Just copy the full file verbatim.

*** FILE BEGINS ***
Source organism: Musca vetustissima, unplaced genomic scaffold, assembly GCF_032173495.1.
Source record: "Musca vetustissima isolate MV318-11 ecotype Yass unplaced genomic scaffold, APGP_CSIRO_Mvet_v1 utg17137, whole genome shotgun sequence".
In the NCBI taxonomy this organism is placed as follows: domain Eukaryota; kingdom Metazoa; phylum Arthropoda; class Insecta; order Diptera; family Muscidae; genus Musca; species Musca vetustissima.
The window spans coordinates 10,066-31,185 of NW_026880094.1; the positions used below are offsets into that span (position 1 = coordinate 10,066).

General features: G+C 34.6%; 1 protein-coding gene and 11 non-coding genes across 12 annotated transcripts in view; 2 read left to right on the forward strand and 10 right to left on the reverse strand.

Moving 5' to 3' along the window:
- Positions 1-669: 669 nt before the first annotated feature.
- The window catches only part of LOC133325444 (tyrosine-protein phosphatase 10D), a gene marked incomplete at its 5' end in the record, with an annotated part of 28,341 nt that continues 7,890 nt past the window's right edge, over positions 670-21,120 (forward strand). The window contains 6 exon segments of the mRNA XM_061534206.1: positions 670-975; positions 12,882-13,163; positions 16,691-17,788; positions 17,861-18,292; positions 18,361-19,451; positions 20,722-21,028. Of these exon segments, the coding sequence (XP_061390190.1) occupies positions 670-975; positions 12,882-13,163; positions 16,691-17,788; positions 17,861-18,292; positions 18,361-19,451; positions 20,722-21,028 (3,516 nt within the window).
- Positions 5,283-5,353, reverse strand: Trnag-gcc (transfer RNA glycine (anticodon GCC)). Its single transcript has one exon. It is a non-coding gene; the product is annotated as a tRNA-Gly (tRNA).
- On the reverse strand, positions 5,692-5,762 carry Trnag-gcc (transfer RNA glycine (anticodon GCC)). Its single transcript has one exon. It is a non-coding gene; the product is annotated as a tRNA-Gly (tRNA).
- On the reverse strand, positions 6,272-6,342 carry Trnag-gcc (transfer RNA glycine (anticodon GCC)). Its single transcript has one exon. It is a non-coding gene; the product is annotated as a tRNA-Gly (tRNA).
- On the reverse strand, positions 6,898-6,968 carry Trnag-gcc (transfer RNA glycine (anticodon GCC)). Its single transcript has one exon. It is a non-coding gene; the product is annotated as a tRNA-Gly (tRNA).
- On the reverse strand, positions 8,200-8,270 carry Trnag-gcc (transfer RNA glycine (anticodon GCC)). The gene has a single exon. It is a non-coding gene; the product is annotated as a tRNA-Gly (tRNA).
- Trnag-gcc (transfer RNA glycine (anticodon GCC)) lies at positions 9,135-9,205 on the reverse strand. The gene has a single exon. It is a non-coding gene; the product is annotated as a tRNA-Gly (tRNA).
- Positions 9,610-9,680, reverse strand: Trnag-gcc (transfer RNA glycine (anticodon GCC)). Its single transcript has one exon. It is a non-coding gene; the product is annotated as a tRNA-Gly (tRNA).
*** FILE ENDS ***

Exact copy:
Source organism: Musca vetustissima, unplaced genomic scaffold, assembly GCF_032173495.1.
Source record: "Musca vetustissima isolate MV318-11 ecotype Yass unplaced genomic scaffold, APGP_CSIRO_Mvet_v1 utg17137, whole genome shotgun sequence".
In the NCBI taxonomy this organism is placed as follows: domain Eukaryota; kingdom Metazoa; phylum Arthropoda; class Insecta; order Diptera; family Muscidae; genus Musca; species Musca vetustissima.
The window spans coordinates 10,066-31,185 of NW_026880094.1; the positions used below are offsets into that span (position 1 = coordinate 10,066).

General features: G+C 34.6%; 1 protein-coding gene and 11 non-coding genes across 12 annotated transcripts in view; 2 read left to right on the forward strand and 10 right to left on the reverse strand.

Moving 5' to 3' along the window:
- Positions 1-669: 669 nt before the first annotated feature.
- The window catches only part of LOC133325444 (tyrosine-protein phosphatase 10D), a gene marked incomplete at its 5' end in the record, with an annotated part of 28,341 nt that continues 7,890 nt past the window's right edge, over positions 670-21,120 (forward strand). The window contains 6 exon segments of the mRNA XM_061534206.1: positions 670-975; positions 12,882-13,163; positions 16,691-17,788; positions 17,861-18,292; positions 18,361-19,451; positions 20,722-21,028. Of these exon segments, the coding sequence (XP_061390190.1) occupies positions 670-975; positions 12,882-13,163; positions 16,691-17,788; positions 17,861-18,292; positions 18,361-19,451; positions 20,722-21,028 (3,516 nt within the window).
- Positions 5,283-5,353, reverse strand: Trnag-gcc (transfer RNA glycine (anticodon GCC)). Its single transcript has one exon. It is a non-coding gene; the product is annotated as a tRNA-Gly (tRNA).
- On the reverse strand, positions 5,692-5,762 carry Trnag-gcc (transfer RNA glycine (anticodon GCC)). Its single transcript has one exon. It is a non-coding gene; the product is annotated as a tRNA-Gly (tRNA).
- On the reverse strand, positions 6,272-6,342 carry Trnag-gcc (transfer RNA glycine (anticodon GCC)). Its single transcript has one exon. It is a non-coding gene; the product is annotated as a tRNA-Gly (tRNA).
- On the reverse strand, positions 6,898-6,968 carry Trnag-gcc (transfer RNA glycine (anticodon GCC)). Its single transcript has one exon. It is a non-coding gene; the product is annotated as a tRNA-Gly (tRNA).
- On the reverse strand, positions 8,200-8,270 carry Trnag-gcc (transfer RNA glycine (anticodon GCC)). The gene has a single exon. It is a non-coding gene; the product is annotated as a tRNA-Gly (tRNA).
- Trnag-gcc (transfer RNA glycine (anticodon GCC)) lies at positions 9,135-9,205 on the reverse strand. The gene has a single exon. It is a non-coding gene; the product is annotated as a tRNA-Gly (tRNA).
- Positions 9,610-9,680, reverse strand: Trnag-gcc (transfer RNA glycine (anticodon GCC)). Its single transcript has one exon. It is a non-coding gene; the product is annotated as a tRNA-Gly (tRNA).